'Dancing in our hearts' family remembers son 14 years after losing cancer battle


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Tears start to form as Tracy Koranda recounts her son’s funeral on a sunny day in December 1998. Her 2-year-old son Sebastian died from a cancer known as neuroblastoma in the early hours after Christmas, in his father’s arms.

The University of Iowa Dance Marathon community was there for Sebastian and his family, from the very beginning to today. This week, even 14 years later, the family plans to participate in the Big Event Friday.

“There were those people who asked, ‘What can we do to help?’ ” Koranda said. “I told them to tell our Dance Marathon dancers what had happened. The day of the funeral, I looked up, and 11 of the dancers were there. They always brought us so much comfort.”

Erin Ferris was a dancer for Sebastian in 1999, when the Dockery/Koranda family first started participating in Dance Marathon. Ferris met Sebastian while he was in treatment and said he was a beacon of strength for Ferris and the other dancers to use during the then 30-hour Dance Marathon.

“We met him and saw how brave he was, even in the face of such a devastating disease,” Ferris said. “After he passed away, you couldn’t have any more inspiration. It was easy to remember why we were dancing. We were keeping his memory alive.”

Sebastian was 15 months old when he was diagnosed with a tumor growing around his organs, and he fought for 11 months until passing away peacefully on Christmas night. Two months later, Koranda and her family attended Dance Marathon and gave the closing speech at the event. 

Koranda said Dance Marathon has been the instrument to help her heal with the loss of her son, who passed away 14 years ago.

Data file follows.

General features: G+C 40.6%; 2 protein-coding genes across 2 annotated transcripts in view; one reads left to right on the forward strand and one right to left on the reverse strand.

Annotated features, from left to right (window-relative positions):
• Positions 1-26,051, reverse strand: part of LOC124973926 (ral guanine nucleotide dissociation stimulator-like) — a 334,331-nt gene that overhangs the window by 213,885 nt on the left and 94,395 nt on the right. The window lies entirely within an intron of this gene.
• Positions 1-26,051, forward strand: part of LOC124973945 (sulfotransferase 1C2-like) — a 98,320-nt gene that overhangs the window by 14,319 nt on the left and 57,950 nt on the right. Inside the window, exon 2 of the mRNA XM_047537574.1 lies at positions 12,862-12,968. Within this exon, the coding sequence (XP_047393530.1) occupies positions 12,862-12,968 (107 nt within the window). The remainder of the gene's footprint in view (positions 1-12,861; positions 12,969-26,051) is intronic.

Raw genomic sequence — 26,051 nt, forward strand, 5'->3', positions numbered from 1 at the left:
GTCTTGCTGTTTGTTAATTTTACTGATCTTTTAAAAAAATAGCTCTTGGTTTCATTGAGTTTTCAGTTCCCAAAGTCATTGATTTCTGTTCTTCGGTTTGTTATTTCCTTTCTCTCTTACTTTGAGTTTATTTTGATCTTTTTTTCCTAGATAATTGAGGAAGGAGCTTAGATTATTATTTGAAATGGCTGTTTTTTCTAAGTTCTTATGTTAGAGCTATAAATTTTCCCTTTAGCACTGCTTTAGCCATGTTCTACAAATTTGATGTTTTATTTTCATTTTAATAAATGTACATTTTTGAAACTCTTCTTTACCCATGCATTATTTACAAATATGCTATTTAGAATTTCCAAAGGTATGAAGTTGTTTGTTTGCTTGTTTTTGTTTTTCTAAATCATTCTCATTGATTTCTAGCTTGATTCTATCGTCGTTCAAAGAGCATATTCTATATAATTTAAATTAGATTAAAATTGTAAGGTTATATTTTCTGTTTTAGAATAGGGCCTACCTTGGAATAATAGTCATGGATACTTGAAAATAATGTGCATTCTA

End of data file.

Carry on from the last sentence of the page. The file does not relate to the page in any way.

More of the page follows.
“Your biggest fear is that your child will be forgotten, and we never have to worry about that,” Koranda said. “Because of Dance Marathon, we know our son will be remembered. We always say we’re members of the club no one wants to belong to, and we want them to know Dance Marathon is there for us, too. It’s one way to get on with our lives. As much as I don’t want to say moving on, in a way we are.”

One aspect of Dance Marathon includes having pictures of the children who have passed away, as well as adding their names to a quilt, which is displayed during the duration of Dance Marathon.

Mary Schlapkohl, who has been a pediatric nurse for 20 years, aided Sebastian from the day he was diagnosed until the day he left the hospital. After 15 years, she still remembers his infectious smile and energy.

“He taught me that no matter what he was going through, he was still just a little boy,” she said. “He was still just a toddler. It’s a nice reminder that this isn’t just a disease, it’s a child who had a life before this.”

Sebastian’s father, Steve Dockery, agrees that Dance Marathon is a good cause, although he says he wishes there were not a need for it.

“I wish we didn’t have to do this, but I hope Dance Marathon puts a bright light in people’s lives,” Dockery said. “Seeing those kids, those teenagers and young adults being so unselfish, it’s just a wonderful thing to see. You have this sorrow in your life, but it helps to see something so joyful.”

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